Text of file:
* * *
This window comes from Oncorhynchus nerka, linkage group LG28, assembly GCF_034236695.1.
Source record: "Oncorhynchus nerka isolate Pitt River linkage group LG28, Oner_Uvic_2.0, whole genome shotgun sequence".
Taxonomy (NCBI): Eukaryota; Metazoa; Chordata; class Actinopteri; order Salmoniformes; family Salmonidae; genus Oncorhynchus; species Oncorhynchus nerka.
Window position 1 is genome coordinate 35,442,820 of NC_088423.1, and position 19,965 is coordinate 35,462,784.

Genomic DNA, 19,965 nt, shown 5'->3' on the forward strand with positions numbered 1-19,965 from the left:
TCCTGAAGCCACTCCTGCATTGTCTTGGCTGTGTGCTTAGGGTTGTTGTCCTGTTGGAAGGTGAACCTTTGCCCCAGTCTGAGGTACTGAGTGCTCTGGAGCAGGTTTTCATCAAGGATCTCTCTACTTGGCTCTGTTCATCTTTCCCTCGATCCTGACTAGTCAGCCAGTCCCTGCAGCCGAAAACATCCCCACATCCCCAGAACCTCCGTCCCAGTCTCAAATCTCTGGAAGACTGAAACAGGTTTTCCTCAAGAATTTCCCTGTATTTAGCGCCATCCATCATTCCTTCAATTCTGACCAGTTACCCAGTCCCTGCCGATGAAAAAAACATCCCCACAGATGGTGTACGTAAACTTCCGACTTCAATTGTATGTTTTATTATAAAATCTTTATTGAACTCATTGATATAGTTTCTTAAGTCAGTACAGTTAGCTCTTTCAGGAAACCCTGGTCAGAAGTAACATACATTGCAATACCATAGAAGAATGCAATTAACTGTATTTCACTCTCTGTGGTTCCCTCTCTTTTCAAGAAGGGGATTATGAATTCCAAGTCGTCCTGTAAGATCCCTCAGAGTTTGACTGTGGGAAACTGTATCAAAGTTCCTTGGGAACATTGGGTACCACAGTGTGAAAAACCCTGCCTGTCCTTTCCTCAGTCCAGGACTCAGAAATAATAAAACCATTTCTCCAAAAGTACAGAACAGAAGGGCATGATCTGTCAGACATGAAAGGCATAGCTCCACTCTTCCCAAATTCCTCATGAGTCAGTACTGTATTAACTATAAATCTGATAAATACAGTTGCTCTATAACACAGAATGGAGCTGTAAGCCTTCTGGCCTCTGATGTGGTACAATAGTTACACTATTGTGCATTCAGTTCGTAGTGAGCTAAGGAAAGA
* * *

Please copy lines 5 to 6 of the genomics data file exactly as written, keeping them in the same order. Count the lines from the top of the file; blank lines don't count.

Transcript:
Genomic DNA, 19,965 nt, shown 5'->3' on the forward strand with positions numbered 1-19,965 from the left:
TCCTGAAGCCACTCCTGCATTGTCTTGGCTGTGTGCTTAGGGTTGTTGTCCTGTTGGAAGGTGAACCTTTGCCCCAGTCTGAGGTACTGAGTGCTCTGGAGCAGGTTTTCATCAAGGATCTCTCTACTTGGCTCTGTTCATCTTTCCCTCGATCCTGACTAGTCAGCCAGTCCCTGCAGCCGAAAACATCCCCACATCCCCAGAACCTCCGTCCCAGTCTCAAATCTCTGGAAGACTGAAACAGGTTTTCCTCAAGAATTTCCCTGTATTTAGCGCCATCCATCATTCCTTCAATTCTGACCAGTTACCCAGTCCCTGCCGATGAAAAAAACATCCCCACAGATGGTGTACGTAAACTTCCGACTTCAATTGTATGTTTTATTATAAAATCTTTATTGAACTCATTGATATAGTTTCTTAAGTCAGTACAGTTAGCTCTTTCAGGAAACCCTGGTCAGAAGTAACATACATTGCAATACCATAGAAGAATGCAATTAACTGTATTTCACTCTCTGTGGTTCCCTCTCTTTTCAAGAAGGGGATTATGAATTCCAAGTCGTCCTGTAAGATCCCTCAGAGTTTGACTGTGGGAAACTGTATCAAAGTTCCTTGGGAACATTGGGTACCACAGTGTGAAAAACCCTGCCTGTCCTTTCCTCAGTCCAGGACTCAGAAATAATAAAACCATTTCTCCAAAAGTACAGAACAGAAGGGCATGATCTGTCAGACATGAAAGGCATAGCTCCACTCTTCCCAAATTCCTCATGAGTCAGTACTGTATTAACTATAAATCTGATAAATACAGTTGCTCTATAACACAGAATGGAGCTGTAAGCCTTCTGGCCTCTGATGTGGTACAATAGTTACACTATTGTGCATTCAGTTCGTAGTGAGCTAAGGAAAGA